Every now and then in the plod after plod, the legs stop feeling like bricks. You look down to see a rushing ground. You sprint. You smile. You wonder--is this how it feels to float? The drudgery may be back tomorrow or maybe by mile seven, but for now, you are no longer lonely. You are no longer bored. You are as alive in your own life as a person gets to be. 
And this. This is why you keep running. Or selling doilies. Or mothering. Or doing whatever it is in life that you do. 
Because in every faceless desolate 
step-after-step minute, 
there is a chance to find a desert icicle, 
to be surprised by speed or 
astonished by stillness, 
and to feel 
so very much alive.


I have no idea where the doilies reference came from. The running, yes, because it's the only darn thing I seem to do these days. But doilies. Really? I have to blame the doilies on Heather, since she's the one who started this whole Just Write nonsense. (And I love her for it.)

Friday, January 3, 2014

Just Wait Until Winter

What winter looks like along the Turnagain Arm. Gorgeous, yes?
The rumors are true. I've been neglecting my family to spend a scandalous amount of time with Newman.

Calm down. Newman is just a treadmill. And it isn't really neglect if you feed the kids eventually, right? A few mornings ago, I stumbled my way into running shorts at 6:00 to run 20 miles with Newman. The night before I gave the kids strict instructions: 1) sleep in like you've never slept in before, and 2) get your own breakfast. 

And you know what? It worked. When I came upstairs a bit before 9:00, two puffy-eyed bed-headed children looked up from their cereal bowls and cartoons to say good morning. Well, it wasn't so much good morning as it was, can we watch another show before you make us do responsibilities. Translated: We wish you'd run a bit longer, Mom. 

So anyway, we are all surviving my winter marathon training. The timing isn't my favorite--with mileage peaking at the most wonderful (coldest, busiest) time of the year, while the kids are on break from school and my time to run is limited by our need to sled, ski, skate and have All The Fun. But all this winter training will be worth it, if not merely for the accomplishment of 26.2, then for the fact that I get to attempt a BQ wearing shorts.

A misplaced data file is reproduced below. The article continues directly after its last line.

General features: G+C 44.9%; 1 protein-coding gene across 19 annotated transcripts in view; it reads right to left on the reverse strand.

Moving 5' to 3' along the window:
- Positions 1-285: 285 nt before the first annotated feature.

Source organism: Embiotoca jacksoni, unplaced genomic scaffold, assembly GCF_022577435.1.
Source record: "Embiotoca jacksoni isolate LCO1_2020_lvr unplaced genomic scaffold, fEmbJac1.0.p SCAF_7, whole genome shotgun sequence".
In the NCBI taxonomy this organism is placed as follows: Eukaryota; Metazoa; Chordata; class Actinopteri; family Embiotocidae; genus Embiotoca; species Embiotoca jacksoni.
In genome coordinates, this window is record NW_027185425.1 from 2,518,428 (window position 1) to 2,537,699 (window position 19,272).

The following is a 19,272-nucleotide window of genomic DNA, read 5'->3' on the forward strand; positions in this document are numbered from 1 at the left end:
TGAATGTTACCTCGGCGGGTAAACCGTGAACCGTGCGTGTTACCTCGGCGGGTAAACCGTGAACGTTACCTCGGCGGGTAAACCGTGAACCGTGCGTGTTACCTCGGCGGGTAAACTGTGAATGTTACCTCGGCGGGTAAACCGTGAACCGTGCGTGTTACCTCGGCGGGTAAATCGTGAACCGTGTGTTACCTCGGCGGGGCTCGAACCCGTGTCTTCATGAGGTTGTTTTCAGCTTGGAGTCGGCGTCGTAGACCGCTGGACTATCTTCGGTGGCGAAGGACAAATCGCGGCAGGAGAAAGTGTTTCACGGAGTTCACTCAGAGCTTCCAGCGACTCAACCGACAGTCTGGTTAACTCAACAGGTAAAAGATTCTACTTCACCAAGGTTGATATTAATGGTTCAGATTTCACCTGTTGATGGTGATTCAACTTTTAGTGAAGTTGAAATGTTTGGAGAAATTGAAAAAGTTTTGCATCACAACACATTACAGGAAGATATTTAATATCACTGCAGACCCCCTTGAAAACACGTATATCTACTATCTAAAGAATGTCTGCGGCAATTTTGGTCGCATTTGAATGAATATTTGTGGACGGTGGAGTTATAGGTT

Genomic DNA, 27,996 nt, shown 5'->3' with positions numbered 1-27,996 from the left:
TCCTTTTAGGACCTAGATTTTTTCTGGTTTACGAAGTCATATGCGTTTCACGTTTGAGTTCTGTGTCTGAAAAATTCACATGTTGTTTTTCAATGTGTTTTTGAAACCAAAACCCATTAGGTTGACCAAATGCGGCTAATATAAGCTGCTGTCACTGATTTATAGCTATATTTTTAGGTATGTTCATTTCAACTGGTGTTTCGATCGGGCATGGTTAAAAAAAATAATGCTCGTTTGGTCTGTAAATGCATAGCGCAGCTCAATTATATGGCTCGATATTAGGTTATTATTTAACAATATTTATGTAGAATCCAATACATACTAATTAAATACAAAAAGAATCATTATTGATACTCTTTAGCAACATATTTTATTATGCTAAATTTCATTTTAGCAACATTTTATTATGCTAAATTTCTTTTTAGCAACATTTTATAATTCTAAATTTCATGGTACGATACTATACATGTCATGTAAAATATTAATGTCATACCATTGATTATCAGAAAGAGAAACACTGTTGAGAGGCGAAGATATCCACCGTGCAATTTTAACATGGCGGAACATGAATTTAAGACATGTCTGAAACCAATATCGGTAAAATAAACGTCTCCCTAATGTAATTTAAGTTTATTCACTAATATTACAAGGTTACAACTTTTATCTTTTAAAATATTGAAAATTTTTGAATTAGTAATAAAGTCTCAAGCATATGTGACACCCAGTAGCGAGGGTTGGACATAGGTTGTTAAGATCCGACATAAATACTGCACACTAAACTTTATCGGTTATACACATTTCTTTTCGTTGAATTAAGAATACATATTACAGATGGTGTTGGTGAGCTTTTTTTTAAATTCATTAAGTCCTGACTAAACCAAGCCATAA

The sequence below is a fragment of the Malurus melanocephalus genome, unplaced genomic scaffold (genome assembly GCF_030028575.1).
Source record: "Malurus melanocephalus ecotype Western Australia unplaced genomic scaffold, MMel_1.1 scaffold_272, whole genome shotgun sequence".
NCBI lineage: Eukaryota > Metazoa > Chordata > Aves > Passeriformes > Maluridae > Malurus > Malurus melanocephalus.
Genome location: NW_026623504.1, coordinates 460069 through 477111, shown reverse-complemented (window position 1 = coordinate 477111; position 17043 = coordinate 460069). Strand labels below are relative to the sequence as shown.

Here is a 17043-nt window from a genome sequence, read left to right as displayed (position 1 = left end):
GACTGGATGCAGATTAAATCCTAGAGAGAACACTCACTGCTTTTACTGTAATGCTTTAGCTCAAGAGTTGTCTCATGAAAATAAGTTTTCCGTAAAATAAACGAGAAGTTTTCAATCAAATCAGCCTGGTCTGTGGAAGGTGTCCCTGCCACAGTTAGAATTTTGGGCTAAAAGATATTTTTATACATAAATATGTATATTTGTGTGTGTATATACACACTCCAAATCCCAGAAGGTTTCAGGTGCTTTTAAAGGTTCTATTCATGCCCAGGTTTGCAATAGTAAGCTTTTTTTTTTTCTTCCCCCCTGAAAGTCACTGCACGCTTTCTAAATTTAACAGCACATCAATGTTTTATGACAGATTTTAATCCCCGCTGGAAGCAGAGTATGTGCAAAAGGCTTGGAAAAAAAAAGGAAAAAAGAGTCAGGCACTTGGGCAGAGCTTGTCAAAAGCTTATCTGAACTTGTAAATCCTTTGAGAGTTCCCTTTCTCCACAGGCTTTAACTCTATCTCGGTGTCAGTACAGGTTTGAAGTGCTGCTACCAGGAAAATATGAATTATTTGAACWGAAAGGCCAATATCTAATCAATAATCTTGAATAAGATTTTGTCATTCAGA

I've been doing all my best writing with Newman too. Which is unfortunate, since neither of us can take notes, and my memory is only slightly more advanced than his. (He can calculate pace and calories like a math whiz, but his creative writing skills need some work.) You'd be amazed at the deep thoughts that are dredged up during 160 minutes of running, once I get beyond the usual cursing and self-loathing.


When we first moved to Alaska, many people warned me to "just wait until winter!" in response to my gushing about how much we loved it here.

Well, I waited.

And I still love it.

Where else can you go snow tubing at the break of dawn? Where else can you watch a bowl game before the sun comes up? (I know, I know, the break of dawn isn't until 10 o'clock, but still....).

We celebrated winter solstice by spending every second of daylight outside skiing. You can fill up on just five hours of daylight. You really can.

Last week, I referred to 20 degree temps as "warming up" and took the kids to a sledding hill with more vertical drop than our old Ohio ski slope.
Our sledding "hill"
This week, I glimpsed Denali on the way to the library. 

Last night I cooked the salmon our neighbors gave us for Christmas (the fish they pulled straight from a net in the Kenai).

This morning I laced up my spiked trainers and ran 16 miles on a trail of packed snow.

And this afternoon was spent skating and playing pick-up hockey with friends on an outdoor ice rink at a neighborhood school.
So yes, just wait until winter. Because after just one gorgeous and snowy and cold Alaskan winter, you might never want to leave.